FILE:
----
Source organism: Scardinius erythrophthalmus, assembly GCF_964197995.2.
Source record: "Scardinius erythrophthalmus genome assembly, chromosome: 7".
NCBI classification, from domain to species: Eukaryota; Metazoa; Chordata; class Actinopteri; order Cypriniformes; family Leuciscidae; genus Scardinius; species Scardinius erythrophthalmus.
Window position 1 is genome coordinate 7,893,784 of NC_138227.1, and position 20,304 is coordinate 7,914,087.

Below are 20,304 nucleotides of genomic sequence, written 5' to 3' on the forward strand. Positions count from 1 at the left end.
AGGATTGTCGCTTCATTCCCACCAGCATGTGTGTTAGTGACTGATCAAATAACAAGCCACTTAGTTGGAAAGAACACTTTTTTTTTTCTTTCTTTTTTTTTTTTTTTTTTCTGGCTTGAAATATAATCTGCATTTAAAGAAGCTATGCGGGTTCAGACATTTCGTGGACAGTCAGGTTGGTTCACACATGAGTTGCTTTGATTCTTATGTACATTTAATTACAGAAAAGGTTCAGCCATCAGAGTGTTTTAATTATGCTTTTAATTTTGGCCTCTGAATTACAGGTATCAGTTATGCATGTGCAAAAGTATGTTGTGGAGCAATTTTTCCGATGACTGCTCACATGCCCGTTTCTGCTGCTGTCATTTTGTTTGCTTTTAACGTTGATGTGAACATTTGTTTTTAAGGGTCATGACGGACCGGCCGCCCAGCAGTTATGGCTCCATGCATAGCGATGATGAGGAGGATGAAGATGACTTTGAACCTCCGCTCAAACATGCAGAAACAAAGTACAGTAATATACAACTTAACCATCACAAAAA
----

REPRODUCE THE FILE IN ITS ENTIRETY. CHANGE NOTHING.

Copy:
Source organism: Scardinius erythrophthalmus, assembly GCF_964197995.2.
Source record: "Scardinius erythrophthalmus genome assembly, chromosome: 7".
NCBI classification, from domain to species: Eukaryota; Metazoa; Chordata; class Actinopteri; order Cypriniformes; family Leuciscidae; genus Scardinius; species Scardinius erythrophthalmus.
Window position 1 is genome coordinate 7,893,784 of NC_138227.1, and position 20,304 is coordinate 7,914,087.

Below are 20,304 nucleotides of genomic sequence, written 5' to 3' on the forward strand. Positions count from 1 at the left end.
AGGATTGTCGCTTCATTCCCACCAGCATGTGTGTTAGTGACTGATCAAATAACAAGCCACTTAGTTGGAAAGAACACTTTTTTTTTTCTTTCTTTTTTTTTTTTTTTTTTCTGGCTTGAAATATAATCTGCATTTAAAGAAGCTATGCGGGTTCAGACATTTCGTGGACAGTCAGGTTGGTTCACACATGAGTTGCTTTGATTCTTATGTACATTTAATTACAGAAAAGGTTCAGCCATCAGAGTGTTTTAATTATGCTTTTAATTTTGGCCTCTGAATTACAGGTATCAGTTATGCATGTGCAAAAGTATGTTGTGGAGCAATTTTTCCGATGACTGCTCACATGCCCGTTTCTGCTGCTGTCATTTTGTTTGCTTTTAACGTTGATGTGAACATTTGTTTTTAAGGGTCATGACGGACCGGCCGCCCAGCAGTTATGGCTCCATGCATAGCGATGATGAGGAGGATGAAGATGACTTTGAACCTCCGCTCAAACATGCAGAAACAAAGTACAGTAATATACAACTTAACCATCACAAAAA